Giant Cupcake Disaster



Sometimes in life day-to-day things just go wrong! Whether it's taking a wrong turn while driving, sending an email to the wrong person (we've all done it!) or burning a carefully prepared cake in the oven. It's the little things that go wrong that are really irritating, especially when you could have avoided the disaster in the first place by listening to the sat nav, checking the email address or checking on your cake. No matter how much you prepare for something, unexpected problems can happen and ruin your day.
This weekend I had one of those days. It was father's day and we were having a family meal of lasagne and garlic bread, followed by home-made cake baked by me. I thought this would be a good opportunity to try out my giant cupcake tin which I bought a while ago but haven't had time to try yet. I imagined a beautifully decorated centrepiece with lovely piped roses and butterfly sprinkles. I didn't expect to end up with a leaning tower of broken cake with melting roses slowly sliding down the side.

Here's what happened...

When I bought the giant cupcake tin, there was a label attached with a recipe to use and I kept it so that when I came to use the tin I could make the right amount of cake mix. So before I started baking I searched high and low for this label but I couldn't find it anywhere, even though I remember putting it in our 'safe place' drawer in the kitchen. It's been added to the list of things 'lost in the move' from when we moved house last year. I had to resort to Googling a giant cupcake recipe, one of the top results was a simple vanilla sponge recipe which sounded perfect and I had all the ingredients in so thought I'd give it a go.
Everything was going well until halfway through mixing the recipe, I noticed the self-raising flour was out of date. After a brief panic (Would it be safe to eat? Did I have time to buy more?) I went back to Google and searched 'self-raising flour past its date'. The results brought up horrible stories of insects and bugs found in gone-off flour! Horrified, I tentatively check the half empty bag of flour for movement and was relieved to see it was clear of bugs, I also smelled the flour and it seemed fine. Other search results said that flour lasts for a long time after it's best before date so I thought I'd carry on mixing. I had no time to go and buy new flour as the cake wouldn't be ready in time so I just had to hope for the best.
Once I had mixed the gone-off cake mixture, I consulted the recipe which said to fill both sides of the tin three quarters full but I had so much mixture I could have filled the tin to the top and still have some left. I followed the instructions then poured the rest of the mixture into 11 cupcake cases. At least if my cake didn't work the cupcakes might turn out ok.
I put the cake in the oven, set the timer for fifty minutes and after twenty minutes came back to check on it, hoping that it would have risen with the old flour. I was slightly concerned to see the cake had risen over the top of the tin already and was on the verge of overflowing down the sides. It had certainly had no problems rising! Luckily it didn't spill over the sides and I was just relieved that it had risen.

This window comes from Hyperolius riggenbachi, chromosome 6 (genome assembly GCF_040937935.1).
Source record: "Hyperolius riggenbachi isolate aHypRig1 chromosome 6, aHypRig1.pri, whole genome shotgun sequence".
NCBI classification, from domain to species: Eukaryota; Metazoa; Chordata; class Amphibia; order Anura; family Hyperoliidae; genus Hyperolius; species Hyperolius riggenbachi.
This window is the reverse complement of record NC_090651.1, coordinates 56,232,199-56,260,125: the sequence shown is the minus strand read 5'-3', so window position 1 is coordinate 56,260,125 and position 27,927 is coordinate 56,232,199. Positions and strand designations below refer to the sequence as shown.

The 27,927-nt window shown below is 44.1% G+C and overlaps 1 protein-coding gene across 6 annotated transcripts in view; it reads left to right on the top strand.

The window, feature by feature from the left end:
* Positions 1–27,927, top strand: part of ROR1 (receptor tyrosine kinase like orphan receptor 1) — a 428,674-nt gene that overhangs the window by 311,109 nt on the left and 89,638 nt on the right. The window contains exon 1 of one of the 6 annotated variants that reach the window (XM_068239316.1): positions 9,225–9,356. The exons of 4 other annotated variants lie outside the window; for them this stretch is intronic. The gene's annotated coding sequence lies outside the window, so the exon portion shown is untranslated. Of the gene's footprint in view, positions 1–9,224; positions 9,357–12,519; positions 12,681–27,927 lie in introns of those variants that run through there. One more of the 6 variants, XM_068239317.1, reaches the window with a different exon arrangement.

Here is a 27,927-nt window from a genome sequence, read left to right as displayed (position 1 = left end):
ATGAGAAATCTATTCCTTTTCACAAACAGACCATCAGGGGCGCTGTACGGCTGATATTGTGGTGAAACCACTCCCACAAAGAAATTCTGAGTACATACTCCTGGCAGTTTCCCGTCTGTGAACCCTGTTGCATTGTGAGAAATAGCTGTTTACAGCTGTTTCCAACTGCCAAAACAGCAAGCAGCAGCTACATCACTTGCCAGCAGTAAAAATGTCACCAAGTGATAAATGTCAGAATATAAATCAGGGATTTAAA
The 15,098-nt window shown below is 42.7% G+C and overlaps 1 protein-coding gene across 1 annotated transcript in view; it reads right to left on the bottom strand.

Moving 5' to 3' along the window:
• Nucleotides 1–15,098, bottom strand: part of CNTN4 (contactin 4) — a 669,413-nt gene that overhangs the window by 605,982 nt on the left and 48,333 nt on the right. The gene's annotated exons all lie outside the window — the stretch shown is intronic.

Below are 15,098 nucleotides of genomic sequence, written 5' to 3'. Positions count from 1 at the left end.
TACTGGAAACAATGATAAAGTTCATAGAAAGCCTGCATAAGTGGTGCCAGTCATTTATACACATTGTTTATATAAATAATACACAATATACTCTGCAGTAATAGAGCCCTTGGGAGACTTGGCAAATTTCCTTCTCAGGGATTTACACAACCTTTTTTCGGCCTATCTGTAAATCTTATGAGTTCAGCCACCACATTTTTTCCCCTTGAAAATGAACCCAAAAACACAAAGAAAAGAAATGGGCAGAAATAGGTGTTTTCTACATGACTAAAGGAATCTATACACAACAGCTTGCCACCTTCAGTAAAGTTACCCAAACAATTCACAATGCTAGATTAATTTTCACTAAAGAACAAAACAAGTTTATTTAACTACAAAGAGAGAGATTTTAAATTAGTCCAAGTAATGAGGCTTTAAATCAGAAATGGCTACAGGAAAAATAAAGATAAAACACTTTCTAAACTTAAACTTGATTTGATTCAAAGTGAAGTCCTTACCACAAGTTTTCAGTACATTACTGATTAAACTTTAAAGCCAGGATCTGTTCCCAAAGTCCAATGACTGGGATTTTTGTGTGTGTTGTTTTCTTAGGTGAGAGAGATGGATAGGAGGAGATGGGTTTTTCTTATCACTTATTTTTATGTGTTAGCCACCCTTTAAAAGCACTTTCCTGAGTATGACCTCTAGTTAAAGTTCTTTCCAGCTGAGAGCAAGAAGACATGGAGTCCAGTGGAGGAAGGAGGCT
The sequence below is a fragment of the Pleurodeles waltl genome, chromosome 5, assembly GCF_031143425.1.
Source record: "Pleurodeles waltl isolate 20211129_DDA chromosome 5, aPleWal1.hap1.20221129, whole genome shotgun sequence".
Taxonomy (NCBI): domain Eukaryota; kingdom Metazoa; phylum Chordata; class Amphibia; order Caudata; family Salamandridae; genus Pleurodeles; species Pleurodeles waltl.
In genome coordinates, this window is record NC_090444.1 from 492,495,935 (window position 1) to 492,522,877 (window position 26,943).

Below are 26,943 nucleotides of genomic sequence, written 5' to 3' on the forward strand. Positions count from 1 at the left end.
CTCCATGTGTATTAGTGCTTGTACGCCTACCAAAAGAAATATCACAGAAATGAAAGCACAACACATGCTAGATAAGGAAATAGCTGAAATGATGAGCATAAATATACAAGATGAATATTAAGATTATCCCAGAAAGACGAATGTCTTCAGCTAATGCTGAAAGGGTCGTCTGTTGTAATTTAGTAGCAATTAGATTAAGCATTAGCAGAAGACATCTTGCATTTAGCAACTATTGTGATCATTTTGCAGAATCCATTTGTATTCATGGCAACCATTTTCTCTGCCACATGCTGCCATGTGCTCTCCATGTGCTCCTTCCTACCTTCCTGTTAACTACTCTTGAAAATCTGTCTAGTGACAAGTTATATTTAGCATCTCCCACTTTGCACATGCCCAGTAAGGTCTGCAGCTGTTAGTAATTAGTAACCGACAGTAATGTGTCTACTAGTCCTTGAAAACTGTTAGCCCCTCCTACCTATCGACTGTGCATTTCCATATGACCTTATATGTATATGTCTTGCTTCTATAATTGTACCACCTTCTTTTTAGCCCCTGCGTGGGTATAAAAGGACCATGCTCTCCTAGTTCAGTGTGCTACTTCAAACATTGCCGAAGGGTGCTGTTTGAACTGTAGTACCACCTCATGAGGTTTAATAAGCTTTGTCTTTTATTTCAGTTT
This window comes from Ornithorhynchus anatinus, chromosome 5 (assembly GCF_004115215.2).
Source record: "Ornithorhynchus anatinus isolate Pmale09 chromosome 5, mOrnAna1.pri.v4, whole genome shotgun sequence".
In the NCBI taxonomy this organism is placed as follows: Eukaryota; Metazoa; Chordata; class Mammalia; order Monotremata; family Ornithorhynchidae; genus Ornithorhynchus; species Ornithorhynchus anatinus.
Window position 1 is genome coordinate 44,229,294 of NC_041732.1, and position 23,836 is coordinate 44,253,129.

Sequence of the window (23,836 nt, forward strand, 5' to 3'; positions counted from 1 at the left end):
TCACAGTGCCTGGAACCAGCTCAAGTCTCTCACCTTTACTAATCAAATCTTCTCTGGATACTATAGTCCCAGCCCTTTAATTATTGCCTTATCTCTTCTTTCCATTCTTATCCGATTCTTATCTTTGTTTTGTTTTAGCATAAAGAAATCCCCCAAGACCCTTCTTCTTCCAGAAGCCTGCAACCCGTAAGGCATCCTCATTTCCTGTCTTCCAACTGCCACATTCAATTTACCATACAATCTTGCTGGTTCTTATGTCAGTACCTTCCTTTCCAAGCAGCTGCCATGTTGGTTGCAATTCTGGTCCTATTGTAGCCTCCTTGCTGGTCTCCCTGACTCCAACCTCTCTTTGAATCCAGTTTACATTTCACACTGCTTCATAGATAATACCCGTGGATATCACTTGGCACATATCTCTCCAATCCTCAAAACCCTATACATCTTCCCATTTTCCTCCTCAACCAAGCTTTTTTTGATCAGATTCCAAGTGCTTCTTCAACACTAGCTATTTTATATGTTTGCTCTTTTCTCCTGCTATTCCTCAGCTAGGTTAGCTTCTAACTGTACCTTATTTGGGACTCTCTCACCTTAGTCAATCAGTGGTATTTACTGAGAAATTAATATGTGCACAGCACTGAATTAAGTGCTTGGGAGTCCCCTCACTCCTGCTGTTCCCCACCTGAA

Unfortunately when I took the cake out of the oven after fifty minutes the middle of one of the cakes spectacularly sank faster than you could say Titanic.
I was left with a big hole in the bottom of the giant cupcake. No problem I thought, all the cake that had risen too high I could slice off and use it to fill in the hole. Perfect solution I thought. I had to salvage something out of this cake wreck.

Once the cakes had cooled I turned the tin upside down to get them out. I tapped the tin expecting the cake to slide out, after all I had greased the tins very well with lots of butter. Nothing. I tapped again a bit harder. Still nothing. I banged the tin hard on the kitchen top, hit it with kitchen utensils and still no cake. In the end, I had to get a knife and scrape the cake out of the tin, in the process breaking the top of the cupcake into three pieces.
Trying to remain calm, I carefully put the cake back together and decided to try and patch it together when I had made the buttercream.

While the cake was cooling I took my Kenwood mixer parts out of the dishwasher ready to mix the buttercream. The freshly washed parts were still quite hot but I needed to get mixing it so the kitchen was clear for my husband to make the lasagne. As I turned the mixer off after a good five minutes beating the buttercream I realised a hot mixer makes sloppy, melted buttercream. How did I not realised this? It's basic science but in my rush to try and get this disastrous cake done it didn't cross my mind.

I thought I might as well carry on as I'd persevered this far. I spread strawberry jam and buttercream on to the hastily filled in cake bottom then placed the broken top of the cupcake on to the prepared bottom. What a mess!
I had left the buttercream to cool for as long as I could before piping the roses onto the cake. It did firm up a little bit but not quite enough to stop gravity doing its thing and I watched sadly as some of the buttercream roses slowly slid down the cake.













The small cupcakes that I had baked with the left over mixture rose more than I expected and they actually turned out fine (hurry!). Unfortunately I didn't have much buttercream left to decorate them with but my son had fun putting sprinkles on them so at least that was a positive!
















In the end we ate my giant messy cupcake (after a very delicious lasagne) and do you know what? It was delicious!

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